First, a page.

Only a fraction of that, $6.7 billion, was in the form of loans. Most of the government's GM investment was converted to an ownership stake in the New GM, the company that emerged from bankruptcy: $2.1 billion in preferred stock; and 60.8 percent of the company's common equity. The jury is still out on how much return the government will get on that investment.

    http://www.politifact.com/truth-o-meter/article/2011/may/26/are-auto-companies-paid-up-american-taxpayers/ [politifact.com]

  • by PopeRatzo (965947) * on Friday February 03, 2012 @11:30AM (#38915303) Homepage Journal

    that is why I am throwing my support on the Republicans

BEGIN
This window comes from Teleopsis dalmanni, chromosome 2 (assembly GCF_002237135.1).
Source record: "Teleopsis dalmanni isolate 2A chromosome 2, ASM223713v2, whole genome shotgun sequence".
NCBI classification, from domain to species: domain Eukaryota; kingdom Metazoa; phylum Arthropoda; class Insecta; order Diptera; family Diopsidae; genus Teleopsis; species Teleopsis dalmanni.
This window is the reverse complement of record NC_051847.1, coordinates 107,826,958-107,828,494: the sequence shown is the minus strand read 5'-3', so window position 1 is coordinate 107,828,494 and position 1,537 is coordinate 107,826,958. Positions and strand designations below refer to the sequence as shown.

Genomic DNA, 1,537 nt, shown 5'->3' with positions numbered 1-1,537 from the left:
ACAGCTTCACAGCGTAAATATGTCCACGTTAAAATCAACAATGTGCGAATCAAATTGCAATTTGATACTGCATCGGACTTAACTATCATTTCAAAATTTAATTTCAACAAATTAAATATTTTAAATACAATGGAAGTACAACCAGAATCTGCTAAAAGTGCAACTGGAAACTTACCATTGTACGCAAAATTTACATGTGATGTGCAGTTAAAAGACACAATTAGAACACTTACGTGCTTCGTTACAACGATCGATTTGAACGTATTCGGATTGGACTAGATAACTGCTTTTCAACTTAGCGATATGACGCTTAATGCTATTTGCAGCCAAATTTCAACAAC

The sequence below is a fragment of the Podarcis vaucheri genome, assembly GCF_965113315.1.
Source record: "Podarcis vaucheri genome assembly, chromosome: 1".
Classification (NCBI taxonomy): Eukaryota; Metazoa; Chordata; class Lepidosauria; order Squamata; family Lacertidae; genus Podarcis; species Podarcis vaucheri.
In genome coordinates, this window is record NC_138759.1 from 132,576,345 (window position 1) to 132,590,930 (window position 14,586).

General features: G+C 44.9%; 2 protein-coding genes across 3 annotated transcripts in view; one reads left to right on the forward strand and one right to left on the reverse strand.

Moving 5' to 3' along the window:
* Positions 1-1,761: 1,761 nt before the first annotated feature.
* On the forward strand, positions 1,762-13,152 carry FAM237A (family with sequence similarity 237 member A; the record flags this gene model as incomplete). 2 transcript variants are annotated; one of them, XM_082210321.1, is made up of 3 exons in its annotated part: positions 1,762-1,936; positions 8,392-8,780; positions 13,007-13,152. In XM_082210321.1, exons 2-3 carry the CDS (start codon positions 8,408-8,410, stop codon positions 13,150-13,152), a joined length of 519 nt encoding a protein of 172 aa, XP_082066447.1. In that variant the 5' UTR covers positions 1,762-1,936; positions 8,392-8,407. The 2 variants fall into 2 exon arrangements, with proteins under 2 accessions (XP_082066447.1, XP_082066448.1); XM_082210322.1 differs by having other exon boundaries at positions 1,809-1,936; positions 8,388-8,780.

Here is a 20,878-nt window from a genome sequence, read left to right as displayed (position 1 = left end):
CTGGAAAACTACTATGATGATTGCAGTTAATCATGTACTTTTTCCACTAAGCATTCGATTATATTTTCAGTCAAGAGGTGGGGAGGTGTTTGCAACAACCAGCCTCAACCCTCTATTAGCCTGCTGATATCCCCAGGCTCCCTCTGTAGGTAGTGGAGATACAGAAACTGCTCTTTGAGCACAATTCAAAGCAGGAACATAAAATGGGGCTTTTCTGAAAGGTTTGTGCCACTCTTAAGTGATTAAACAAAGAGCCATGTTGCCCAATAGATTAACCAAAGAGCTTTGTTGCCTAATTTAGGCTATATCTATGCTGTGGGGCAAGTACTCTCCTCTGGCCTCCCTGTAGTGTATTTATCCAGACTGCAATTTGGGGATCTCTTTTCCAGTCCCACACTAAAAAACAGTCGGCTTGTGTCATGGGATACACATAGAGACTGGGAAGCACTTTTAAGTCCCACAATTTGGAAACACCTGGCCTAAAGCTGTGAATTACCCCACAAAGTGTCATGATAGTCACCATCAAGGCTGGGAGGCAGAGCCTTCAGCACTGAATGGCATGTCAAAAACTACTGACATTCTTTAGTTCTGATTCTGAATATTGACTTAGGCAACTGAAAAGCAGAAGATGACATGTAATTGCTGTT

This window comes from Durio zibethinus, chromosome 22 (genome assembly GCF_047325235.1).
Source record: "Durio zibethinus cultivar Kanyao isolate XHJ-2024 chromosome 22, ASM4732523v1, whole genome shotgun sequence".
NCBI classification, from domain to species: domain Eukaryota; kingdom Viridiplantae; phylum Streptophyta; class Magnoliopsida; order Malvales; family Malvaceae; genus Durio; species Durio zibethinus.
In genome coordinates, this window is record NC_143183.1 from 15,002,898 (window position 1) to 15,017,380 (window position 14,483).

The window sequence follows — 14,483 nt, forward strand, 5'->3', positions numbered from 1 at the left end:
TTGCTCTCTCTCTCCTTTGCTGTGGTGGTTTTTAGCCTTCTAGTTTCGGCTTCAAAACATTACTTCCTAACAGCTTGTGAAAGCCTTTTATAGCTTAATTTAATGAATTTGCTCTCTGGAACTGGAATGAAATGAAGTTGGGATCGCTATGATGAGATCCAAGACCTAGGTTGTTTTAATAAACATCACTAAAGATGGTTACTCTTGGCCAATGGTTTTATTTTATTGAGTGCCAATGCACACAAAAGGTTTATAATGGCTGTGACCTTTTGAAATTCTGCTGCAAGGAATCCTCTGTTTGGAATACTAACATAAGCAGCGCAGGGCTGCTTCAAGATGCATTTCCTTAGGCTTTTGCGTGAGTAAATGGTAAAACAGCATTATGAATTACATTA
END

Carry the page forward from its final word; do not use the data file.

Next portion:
Wow, that will help them buy half a bumper sticker.

    It's not about your support or my support any more. It's about the support of the super rich.

    The average donation to a Super PAC starts at $100,000, and you don't have an extra $100,000 you can donate. Do you know why the number of commercials run by campaigns this year is DOWN by almost 75%? Because they don't have to run them any more, since the Super PACs are doing their work for them.

    I'm not saying there is no difference between the parties, I'm saying they don't matter. Parties don't matter, elections don't matter. This has become a game of RISK between groups of billionaires. Our fucking country has become a LAN party for the super rich and the rest of us can only look on in horror.

    I don't care what your political affiliation is, the only way an individual is going to affect the outcome is to GET IN THE WAY. You have to take your body, and move it off your couch, and get in the faces of politicians. And you have to do it with a group of 5000 of your closest friends.